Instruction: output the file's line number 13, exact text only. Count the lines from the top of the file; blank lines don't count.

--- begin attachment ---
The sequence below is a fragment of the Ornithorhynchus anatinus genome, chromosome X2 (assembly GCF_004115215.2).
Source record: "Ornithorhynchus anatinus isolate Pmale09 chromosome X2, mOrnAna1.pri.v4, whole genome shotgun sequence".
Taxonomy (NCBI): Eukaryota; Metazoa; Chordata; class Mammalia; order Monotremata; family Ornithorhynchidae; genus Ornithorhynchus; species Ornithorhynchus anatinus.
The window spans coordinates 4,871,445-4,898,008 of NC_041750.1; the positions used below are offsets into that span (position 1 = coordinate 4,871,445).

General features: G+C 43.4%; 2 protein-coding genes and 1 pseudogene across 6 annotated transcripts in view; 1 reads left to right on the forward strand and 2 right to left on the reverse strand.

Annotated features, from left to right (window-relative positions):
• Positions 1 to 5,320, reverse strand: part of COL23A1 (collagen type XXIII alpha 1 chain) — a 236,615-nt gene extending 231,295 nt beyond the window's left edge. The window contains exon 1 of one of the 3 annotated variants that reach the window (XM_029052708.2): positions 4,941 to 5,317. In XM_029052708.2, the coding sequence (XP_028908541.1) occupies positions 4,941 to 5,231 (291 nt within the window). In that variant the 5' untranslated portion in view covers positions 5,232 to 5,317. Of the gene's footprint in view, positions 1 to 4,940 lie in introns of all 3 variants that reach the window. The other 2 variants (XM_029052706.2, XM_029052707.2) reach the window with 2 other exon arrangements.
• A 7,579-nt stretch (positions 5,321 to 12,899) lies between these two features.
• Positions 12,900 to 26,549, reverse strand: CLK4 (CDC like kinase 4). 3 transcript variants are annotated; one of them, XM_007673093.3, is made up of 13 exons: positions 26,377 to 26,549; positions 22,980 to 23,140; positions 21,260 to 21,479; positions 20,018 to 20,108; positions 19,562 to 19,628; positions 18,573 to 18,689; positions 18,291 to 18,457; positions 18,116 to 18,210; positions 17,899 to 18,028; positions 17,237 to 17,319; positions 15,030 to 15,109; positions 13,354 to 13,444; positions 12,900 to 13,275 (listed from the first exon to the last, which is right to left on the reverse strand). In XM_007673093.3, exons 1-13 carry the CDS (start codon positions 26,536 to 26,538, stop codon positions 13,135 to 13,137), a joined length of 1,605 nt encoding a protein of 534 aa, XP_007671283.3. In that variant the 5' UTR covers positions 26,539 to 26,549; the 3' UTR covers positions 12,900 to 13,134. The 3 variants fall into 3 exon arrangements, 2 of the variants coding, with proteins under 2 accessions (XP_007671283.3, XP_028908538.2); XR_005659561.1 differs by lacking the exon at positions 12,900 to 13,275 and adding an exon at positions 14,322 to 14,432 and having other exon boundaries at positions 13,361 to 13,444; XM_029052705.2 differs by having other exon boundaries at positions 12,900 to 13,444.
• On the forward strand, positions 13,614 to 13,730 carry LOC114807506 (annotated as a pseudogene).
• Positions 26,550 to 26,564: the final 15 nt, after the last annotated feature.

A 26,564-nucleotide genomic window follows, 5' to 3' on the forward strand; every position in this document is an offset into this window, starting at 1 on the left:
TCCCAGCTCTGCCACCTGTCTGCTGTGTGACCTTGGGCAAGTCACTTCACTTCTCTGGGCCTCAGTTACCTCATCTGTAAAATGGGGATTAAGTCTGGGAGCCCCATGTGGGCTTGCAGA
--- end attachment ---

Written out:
TCCCAGCTCTGCCACCTGTCTGCTGTGTGACCTTGGGCAAGTCACTTCACTTCTCTGGGCCTCAGTTACCTCATCTGTAAAATGGGGATTAAGTCTGGGAGCCCCATGTGGGCTTGCAGA